BoJ predicts inflation of 8-11 per cent next year
Friday | February 22, 2008
The Bank of Jamaica building, Nethersole Place in Kingston. - File
The central bank projects that inflation for the fiscal year ending March will top 17 per cent, but expects the rate of price increases to more than halve during 2008/09 financial year.
Bank of Jamaica (BoJ) governor Derick Latibeaudiere forecast inflation in the fiscal year ahead at 8-11 per cent at a briefing of market analysts on Wednesday.
He noticeably did not provide a projection for economic growth, which the government's medium-term forecast expects to be around three per cent.
In the current quarter, the central bank's most precise reading on growth was to label the prospects as "positive."
The latest data, up to December, from the Statistical Institute (Statin), which is the official arbiter of economic performance, put inflation for the calendar year at 16.8 per cent, while the fiscal year figure was 14 per cent at December.
Latibeaudiere at his briefing said central bank technocrats expected inflation in the first quarter of this year, to run at around 3.5 per cent as "the events of 2007 dissipate".
These events include mid-year storms followed by floods, later on, which played havoc with domestic agriculture, causing food prices to rocket.
Affected by oil prices
Rising prices for oil and other commodities exacerbated the situation.
On that basis, if Latibeaudiere's forecast holds true, inflation for the 12-month period to the end of March would be in the region of 17.5 per cent, although the BoJ governor says that the figure could shift a half a point either way.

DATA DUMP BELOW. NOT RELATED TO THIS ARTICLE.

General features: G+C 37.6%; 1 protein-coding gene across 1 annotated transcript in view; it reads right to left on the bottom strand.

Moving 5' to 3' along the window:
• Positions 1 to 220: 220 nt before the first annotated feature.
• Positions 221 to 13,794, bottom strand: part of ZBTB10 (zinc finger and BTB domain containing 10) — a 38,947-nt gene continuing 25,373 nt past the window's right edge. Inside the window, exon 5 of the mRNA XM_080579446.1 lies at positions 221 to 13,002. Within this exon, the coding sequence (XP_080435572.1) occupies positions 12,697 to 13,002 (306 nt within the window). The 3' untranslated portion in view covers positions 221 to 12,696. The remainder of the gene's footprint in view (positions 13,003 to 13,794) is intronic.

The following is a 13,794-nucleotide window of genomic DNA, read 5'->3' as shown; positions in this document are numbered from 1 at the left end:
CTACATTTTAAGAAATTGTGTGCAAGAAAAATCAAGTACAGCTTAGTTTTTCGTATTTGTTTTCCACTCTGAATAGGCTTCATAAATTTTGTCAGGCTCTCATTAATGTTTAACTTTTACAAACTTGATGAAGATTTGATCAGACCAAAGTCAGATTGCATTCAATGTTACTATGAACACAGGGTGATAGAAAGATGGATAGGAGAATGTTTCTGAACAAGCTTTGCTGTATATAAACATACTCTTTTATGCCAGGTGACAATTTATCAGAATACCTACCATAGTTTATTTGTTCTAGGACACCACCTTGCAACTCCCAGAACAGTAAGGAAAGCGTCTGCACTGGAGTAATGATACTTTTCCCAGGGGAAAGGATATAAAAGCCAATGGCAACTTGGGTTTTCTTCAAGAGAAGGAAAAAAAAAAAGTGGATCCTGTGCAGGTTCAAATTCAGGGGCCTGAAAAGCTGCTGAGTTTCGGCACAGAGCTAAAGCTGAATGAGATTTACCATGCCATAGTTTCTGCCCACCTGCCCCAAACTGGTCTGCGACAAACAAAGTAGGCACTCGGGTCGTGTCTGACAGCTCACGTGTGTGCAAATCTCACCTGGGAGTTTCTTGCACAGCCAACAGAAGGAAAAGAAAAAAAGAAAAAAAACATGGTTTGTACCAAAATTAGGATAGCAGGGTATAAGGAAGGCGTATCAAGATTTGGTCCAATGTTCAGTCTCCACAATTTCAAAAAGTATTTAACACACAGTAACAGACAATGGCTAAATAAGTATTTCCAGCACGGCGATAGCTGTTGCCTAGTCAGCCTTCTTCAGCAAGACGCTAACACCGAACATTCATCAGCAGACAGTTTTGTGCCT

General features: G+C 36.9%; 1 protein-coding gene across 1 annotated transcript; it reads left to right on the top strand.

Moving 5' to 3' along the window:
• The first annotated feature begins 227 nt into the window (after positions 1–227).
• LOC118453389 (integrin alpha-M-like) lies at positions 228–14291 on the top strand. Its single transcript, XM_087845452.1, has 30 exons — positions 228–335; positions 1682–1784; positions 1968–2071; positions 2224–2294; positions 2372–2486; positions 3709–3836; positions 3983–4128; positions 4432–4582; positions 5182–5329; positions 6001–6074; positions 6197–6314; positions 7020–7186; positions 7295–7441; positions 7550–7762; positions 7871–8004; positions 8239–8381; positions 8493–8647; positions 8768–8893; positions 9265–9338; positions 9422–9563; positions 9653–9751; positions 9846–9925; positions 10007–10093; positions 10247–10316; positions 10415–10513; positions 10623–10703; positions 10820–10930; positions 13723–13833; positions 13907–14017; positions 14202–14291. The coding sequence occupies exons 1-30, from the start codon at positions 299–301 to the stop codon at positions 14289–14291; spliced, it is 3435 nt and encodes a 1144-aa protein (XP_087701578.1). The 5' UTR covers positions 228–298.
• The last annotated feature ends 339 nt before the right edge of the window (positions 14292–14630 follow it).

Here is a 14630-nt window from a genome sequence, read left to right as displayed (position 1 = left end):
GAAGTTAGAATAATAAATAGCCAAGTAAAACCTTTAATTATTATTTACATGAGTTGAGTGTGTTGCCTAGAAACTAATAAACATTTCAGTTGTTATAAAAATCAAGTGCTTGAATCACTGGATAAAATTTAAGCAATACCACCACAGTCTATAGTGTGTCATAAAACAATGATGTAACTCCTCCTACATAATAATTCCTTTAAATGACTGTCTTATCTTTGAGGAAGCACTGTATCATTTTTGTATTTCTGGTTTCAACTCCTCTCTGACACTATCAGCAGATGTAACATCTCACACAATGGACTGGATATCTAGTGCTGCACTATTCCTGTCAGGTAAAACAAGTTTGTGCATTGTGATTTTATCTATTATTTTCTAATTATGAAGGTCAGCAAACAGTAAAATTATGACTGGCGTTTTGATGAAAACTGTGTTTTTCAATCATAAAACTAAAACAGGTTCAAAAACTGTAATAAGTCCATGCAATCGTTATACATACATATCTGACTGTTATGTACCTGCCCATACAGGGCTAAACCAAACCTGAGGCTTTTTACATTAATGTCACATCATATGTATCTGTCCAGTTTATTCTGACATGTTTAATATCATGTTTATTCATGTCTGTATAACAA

But the BoJ expects better inflation news for the fiscal year, which begins in April, projecting that the consumer price index would likely shift between eight per cent and 11 per cent.
"The bank's good forecast on the lower end is about 8.1 per cent," Latibeaudiere said.
"But at the upper end we are taking into account all manner of things including extreme oil prices and maybe a little weather conditions (and) commodity prices ..."
Ironically, it is an issue of concern for Jamaica that could help it to weather the inflationary pressures of the past year - a global economic slow-down.
Economists fear that a recession, especially in the United States, could hit the island's tourism industry - over 70 per cent of Jamaica's tourists come from the United States - while slower growth in China and the other robust Asian economies could negatively impact the alumina refining.
Increasing joblessness or a fear of recession in North America and Britain might also cause Jamaicans who remit billion of dollars to the island annually to be more circumspect about how they part with their cash.
But slower growth or recession in those economies will also mean less robust consumption of commodities and, perhaps, cheaper prices. That, in a way, is good for Jamaica.
Explained Latibeaudiere: "We expect that the slow-down in world growth should help to restrain prices in the international commodity markets.
"In this context inflationary expectations should subside and with a tight rein on domestic monetary expansion, inflation should gradually tend towards single digit by end of financial year 2008/09."